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Joe Loiacono



Powered by flow-tools and SiLK
Advancing Network Traffic Situational Awareness

FlowViewer provides a dynamic web front-end to two powerful open-source netflow data collector and analyzers, Mark Fullmer’s flow-tools suite and the Carnegie Mellon NetSA group’s netflow data capture/analyzer, SiLK. The inclusion of the underlying SiLK tool set enables existing FlowViewer users to continue to use the tool with the newer IPFIX netflow data protocol.

FlowViewer has been developed for NASA’s Earth Sciences Data and Information System (ESDIS) networks, and credit goes to NASA for their usual outstanding support of innovation.

FlowViewer Main page

FlowViewer provides users with the ability to quickly extract network management information of interest from voluminous quantities of stored netflow data. The user can configure a [Dashboard] of continuously updating FlowTrackings to maintain a situational awareness of his organization's network traffic. FlowViewer consists of three primary tools: FlowViewer, FlowGrapher and FlowTracker. The user is able to filter data (inclusion or exclusion) by device, IP address range, port, router interface, autonomous system (AS), specified time interval, protocols, TOS field, TCP flags, exporter, and next-hop. All generated reports and filters can be saved for future application. The user can switch between the tools preserving the previously specified filter. FlowViewer makes flow data analysis and tracking quick and easy.

[FlowViewer] enables the user to create text based reports from filtered netflow data. Several different reporting formats are provided. Each of these reports can be sorted by column heading.

[FlowGrapher] enables the user to graph the bandwidth used by a filtered subset of netflow data during a specified time period. Resulting reports include the graph and a textual listing of the largest flows.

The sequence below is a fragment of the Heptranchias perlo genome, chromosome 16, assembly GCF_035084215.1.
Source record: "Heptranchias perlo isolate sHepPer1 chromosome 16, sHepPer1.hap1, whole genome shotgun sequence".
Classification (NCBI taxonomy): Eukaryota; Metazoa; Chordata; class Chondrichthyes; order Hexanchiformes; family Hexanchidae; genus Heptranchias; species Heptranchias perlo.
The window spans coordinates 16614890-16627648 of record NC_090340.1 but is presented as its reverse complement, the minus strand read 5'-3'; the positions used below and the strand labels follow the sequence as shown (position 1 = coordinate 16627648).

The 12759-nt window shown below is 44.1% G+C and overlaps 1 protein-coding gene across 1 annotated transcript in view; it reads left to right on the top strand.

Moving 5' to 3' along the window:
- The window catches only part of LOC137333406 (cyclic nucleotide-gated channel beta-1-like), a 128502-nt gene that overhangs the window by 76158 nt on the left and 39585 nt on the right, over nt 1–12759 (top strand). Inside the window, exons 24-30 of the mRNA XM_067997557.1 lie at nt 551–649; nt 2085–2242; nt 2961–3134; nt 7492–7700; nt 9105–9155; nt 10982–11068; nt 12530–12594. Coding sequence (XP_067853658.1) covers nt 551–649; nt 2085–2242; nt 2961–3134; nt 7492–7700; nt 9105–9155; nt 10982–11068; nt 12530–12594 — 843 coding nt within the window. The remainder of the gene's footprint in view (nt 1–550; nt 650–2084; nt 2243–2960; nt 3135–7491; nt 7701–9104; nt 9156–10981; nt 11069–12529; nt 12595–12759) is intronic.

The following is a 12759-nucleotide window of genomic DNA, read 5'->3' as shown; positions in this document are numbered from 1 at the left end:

[FlowTracker] enables the user to maintain a long-term history of a particular traffic subset. FlowTrackings consist of five graphs of traffic over suceesive longer time periods: Daily, Weekly, Monthly, Yearly, and Last 3 Years.

The user must install and configure either flow-tools, or SiLK. Users already running FlowViewer with flow-tools may opt to install SiLK in parallel to handle IPFIX exporters while leaving older exporters in place. The ability to collect and analyze IPFIX data requires SiLK (download SiLK) now at version 3.7.1. FlowViewer v4.0 continues to work with flow-tools for pre-IPFIX versions of netflow.

The FlowViewer graphing and tracking capabilities make use of such intrepid open source software as Thomas Boutrell’s gd, Lincoln Stein's GD, Martien Verbruggen's GD::Graph, and Tobias Oetiker’s RRDtool packages.

For more information including software requirements and installation instructions, please review the FAQ, User's Guide or the README file. Or, contact me directly at For somewhat larger images, please see the Screenshots.


Wiki: Dashboard
Wiki: FlowGrapher
Wiki: FlowTracker
Wiki: FlowViewer

  • Junior

    I see the requirement for Silk V3.0. I recently got Silk v2.5 up and running. Is it a futile effort to have this version of FlowViewer work with Silk v2.5? Reduced functionality, or simply won't work? Can someone please elaborate on this, or give some idea when Silk v3.0 will be available for open release? Thank You!

    • Joe Loiacono
      Joe Loiacono

      Yes - I tried v2.5 myself, but the limitations are (as I recall) that flow start and end times were not recoverable from netflow v9 and this wreaks havoc on FlowGrapher and FlowTracker. I can't recall whether the FlowViewer tool worked. I didn't try v2.5 on netflow v5 - probably because flow-tools works just fine there - but you might try it as it will be good prep for moving to v3.5 whenever.

      Here's the (unfortunate) latest on SiLK:

      "Due to changes in the oversight of the SEI that are outside of our control, major new releases of NetSA software are required to go through release review by the Office of the Secretary of Defense (OSD) before the software may be given to anyone who is not a federal government employee. Unfortunately, new releases of SiLK have been stuck in this process for a long time, and currently there is no estimate as to when this review will be completed."

      • Junior

        Thanks for your timely reply. That's what I was afraid of.

        I'm just starting to gather some experience with handling netflow data. My ASA firewall seems to be limited to Netflow v9 so I fell into Silk to handle that detail, saw the connection to Flowviewer and was hoping to implement, learn, and have that capability. I suppose there is still lots to learn, and useful data to be had, with Silk 2.5 though.

        Ultimately, I'm pretty agnostic on what tool to use, mostly have been looking for open source (free) tools and chasing various ideas. Have tried nfdump & nfsen a bit. Mostly just collecting data at this point. Always looking for ideas.

        No need to support IPv6.

        Last edit: Junior 2013-06-13
    • Joe Loiacono
      Joe Loiacono

      But wait! No sooner do we bemoan the delay of the general public release of SiLK and presto: it's available (as of June 20, 2013)!

      Download here: SiLK